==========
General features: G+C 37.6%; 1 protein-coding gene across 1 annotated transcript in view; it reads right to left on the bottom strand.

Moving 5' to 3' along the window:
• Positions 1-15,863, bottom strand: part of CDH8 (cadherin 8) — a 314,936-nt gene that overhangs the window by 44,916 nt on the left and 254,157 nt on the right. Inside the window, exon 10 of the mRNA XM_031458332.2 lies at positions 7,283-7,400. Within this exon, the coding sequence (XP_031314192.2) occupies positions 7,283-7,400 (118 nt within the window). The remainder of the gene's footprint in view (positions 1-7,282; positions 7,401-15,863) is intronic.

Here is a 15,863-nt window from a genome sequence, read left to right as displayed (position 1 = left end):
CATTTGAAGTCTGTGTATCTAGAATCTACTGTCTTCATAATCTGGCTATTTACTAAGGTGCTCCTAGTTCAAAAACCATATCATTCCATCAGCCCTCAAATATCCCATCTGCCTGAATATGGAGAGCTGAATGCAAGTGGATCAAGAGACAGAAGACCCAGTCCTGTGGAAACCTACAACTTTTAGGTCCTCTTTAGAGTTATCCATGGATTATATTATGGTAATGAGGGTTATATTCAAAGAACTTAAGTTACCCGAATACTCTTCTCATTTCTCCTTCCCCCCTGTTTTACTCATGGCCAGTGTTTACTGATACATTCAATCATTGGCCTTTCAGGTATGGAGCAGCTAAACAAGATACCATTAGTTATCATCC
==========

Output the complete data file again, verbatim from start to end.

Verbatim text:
General features: G+C 37.6%; 1 protein-coding gene across 1 annotated transcript in view; it reads right to left on the bottom strand.

Moving 5' to 3' along the window:
• Positions 1-15,863, bottom strand: part of CDH8 (cadherin 8) — a 314,936-nt gene that overhangs the window by 44,916 nt on the left and 254,157 nt on the right. Inside the window, exon 10 of the mRNA XM_031458332.2 lies at positions 7,283-7,400. Within this exon, the coding sequence (XP_031314192.2) occupies positions 7,283-7,400 (118 nt within the window). The remainder of the gene's footprint in view (positions 1-7,282; positions 7,401-15,863) is intronic.

Here is a 15,863-nt window from a genome sequence, read left to right as displayed (position 1 = left end):
CATTTGAAGTCTGTGTATCTAGAATCTACTGTCTTCATAATCTGGCTATTTACTAAGGTGCTCCTAGTTCAAAAACCATATCATTCCATCAGCCCTCAAATATCCCATCTGCCTGAATATGGAGAGCTGAATGCAAGTGGATCAAGAGACAGAAGACCCAGTCCTGTGGAAACCTACAACTTTTAGGTCCTCTTTAGAGTTATCCATGGATTATATTATGGTAATGAGGGTTATATTCAAAGAACTTAAGTTACCCGAATACTCTTCTCATTTCTCCTTCCCCCCTGTTTTACTCATGGCCAGTGTTTACTGATACATTCAATCATTGGCCTTTCAGGTATGGAGCAGCTAAACAAGATACCATTAGTTATCATCC